Scientists around the world are working on mapping out the neural connections found within the brains of animals, hopefully one day leading to a complete “connectome” of the giant human brain. It is believed that once maps of healthy brains can be compared to those troubled by disease, we should have a much better understanding of what causes some ailments and how to treat them. To this end researchers at MIT have been working on getting computers to analyze digital scans of brain slices and intelligently trace observed connections within. Because it is difficult to actually teach a machine to do this, the team is utilizing computer learning to first demonstrate how humans trace connections and then have the computer imitate the same process on different slices.
With machine learning, the researchers teach computers to learn by example. They feed their computer electron micrographs as well as human tracings of these images. The computer then searches for an algorithm that allows it to imitate human performance.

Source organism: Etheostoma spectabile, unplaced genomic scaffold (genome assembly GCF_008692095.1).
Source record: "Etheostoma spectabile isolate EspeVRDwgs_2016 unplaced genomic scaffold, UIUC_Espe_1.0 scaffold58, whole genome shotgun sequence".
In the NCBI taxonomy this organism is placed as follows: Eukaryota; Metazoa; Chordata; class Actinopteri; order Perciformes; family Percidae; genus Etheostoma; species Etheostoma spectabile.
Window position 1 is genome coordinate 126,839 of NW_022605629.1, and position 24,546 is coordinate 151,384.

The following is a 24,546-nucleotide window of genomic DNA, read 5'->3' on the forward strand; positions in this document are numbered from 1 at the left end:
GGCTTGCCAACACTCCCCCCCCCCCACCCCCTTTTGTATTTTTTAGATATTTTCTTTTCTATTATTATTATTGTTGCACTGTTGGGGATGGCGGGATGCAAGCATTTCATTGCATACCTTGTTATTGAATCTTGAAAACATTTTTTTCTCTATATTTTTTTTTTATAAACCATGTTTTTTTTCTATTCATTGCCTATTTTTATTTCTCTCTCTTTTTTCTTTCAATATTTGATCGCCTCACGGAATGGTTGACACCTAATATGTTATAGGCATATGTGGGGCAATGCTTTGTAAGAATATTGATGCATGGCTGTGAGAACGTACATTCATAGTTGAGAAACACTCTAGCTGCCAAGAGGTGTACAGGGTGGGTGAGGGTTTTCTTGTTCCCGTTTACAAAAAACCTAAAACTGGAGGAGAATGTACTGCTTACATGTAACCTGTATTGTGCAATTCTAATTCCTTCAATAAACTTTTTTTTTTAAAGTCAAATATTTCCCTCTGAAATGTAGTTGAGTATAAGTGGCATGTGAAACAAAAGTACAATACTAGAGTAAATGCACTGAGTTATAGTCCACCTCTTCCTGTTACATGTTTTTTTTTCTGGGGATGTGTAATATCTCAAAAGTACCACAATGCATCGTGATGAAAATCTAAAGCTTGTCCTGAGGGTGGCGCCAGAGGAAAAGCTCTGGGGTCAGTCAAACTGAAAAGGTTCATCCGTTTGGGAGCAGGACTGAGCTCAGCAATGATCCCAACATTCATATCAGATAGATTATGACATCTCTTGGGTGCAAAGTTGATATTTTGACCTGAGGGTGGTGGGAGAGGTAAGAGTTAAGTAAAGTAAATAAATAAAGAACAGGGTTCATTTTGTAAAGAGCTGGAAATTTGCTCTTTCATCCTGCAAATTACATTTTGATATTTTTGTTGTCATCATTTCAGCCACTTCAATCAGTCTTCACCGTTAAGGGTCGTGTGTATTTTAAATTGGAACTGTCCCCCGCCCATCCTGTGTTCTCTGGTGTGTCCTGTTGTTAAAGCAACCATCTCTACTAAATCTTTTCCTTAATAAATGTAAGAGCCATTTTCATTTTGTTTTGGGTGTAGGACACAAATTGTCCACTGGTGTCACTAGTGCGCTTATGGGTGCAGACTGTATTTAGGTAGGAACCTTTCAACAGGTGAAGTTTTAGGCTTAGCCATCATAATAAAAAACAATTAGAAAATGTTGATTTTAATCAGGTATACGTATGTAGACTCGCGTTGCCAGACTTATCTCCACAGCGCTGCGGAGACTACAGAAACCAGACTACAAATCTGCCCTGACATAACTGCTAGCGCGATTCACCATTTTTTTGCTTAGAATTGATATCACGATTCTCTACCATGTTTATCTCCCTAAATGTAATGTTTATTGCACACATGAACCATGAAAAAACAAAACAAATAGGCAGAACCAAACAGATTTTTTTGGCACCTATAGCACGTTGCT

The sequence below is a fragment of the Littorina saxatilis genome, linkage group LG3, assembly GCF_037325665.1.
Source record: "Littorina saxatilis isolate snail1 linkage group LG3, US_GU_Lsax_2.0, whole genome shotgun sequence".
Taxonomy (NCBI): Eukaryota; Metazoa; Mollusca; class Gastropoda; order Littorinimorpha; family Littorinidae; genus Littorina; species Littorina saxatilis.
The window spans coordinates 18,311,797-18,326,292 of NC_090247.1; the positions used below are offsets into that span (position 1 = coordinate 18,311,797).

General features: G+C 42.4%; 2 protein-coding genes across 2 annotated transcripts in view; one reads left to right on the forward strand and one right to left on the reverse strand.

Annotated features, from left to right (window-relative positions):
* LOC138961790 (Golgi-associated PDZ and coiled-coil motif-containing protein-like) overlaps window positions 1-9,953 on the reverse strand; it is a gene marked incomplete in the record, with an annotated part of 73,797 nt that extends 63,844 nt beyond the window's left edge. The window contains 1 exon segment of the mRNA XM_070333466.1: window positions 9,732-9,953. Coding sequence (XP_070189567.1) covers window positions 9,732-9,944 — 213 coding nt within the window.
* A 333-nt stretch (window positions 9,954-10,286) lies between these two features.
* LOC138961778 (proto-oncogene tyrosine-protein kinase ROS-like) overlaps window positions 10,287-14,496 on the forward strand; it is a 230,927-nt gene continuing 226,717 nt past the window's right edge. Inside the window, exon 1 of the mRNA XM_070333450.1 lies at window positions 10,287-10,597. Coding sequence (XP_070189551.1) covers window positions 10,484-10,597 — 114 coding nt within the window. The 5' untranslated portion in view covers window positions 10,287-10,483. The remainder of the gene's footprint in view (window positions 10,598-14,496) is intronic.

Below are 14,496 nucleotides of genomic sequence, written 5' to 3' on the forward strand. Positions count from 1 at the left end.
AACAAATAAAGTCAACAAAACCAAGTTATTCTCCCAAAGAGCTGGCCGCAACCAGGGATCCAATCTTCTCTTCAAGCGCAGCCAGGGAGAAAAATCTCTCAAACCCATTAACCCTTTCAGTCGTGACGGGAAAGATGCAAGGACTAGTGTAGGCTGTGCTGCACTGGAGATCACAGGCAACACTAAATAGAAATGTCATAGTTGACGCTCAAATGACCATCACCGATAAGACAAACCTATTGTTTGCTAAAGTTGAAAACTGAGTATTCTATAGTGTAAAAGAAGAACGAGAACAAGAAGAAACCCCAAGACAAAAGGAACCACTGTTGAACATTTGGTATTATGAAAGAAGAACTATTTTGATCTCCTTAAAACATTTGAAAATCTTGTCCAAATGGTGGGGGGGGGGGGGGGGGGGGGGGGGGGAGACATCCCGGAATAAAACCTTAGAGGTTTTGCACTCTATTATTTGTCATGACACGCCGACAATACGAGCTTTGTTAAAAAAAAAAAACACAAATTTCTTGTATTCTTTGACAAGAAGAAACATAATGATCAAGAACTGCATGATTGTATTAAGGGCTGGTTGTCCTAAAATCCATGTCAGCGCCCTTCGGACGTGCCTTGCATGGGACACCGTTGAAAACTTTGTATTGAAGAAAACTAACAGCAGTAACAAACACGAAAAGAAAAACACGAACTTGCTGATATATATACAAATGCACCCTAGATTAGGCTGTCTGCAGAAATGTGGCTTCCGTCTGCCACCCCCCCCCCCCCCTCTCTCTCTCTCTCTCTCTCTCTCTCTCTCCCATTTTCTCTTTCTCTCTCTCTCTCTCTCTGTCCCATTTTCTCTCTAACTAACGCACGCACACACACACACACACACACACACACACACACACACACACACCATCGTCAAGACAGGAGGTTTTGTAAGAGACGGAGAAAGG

After the computer is trained on the human tracings, it is applied to electron micrographs that have not been traced by humans. This new technique represents the first time that computers have been effectively taught to segment any kind of images, not just neurons.
Jain and Turaga [Viren Jain and Srinivas Turaga, computational neuroscience postdocs] have also invented new ways of evaluating how well the computer imitates humans at the task of tracing. Those measures are crucial for machine learning because the computer, just like students in a class, will not learn the desired task well unless the “exam” properly measures performance.
In their early efforts, it took the computer weeks or even months to come up with an accurate neuron-tracing algorithm. However, Jain and Turaga cut that time dramatically when they started using computers equipped with graphics processing cards, allowing them to perform computations 50 to 100 times faster. Now, it takes only days for their computer programs to produce a new tracing algorithm.
Their eventual goal is to use computers to process the bulk of the images needed to create connectomes, but they expect that humans will still need to proofread the computers’ work.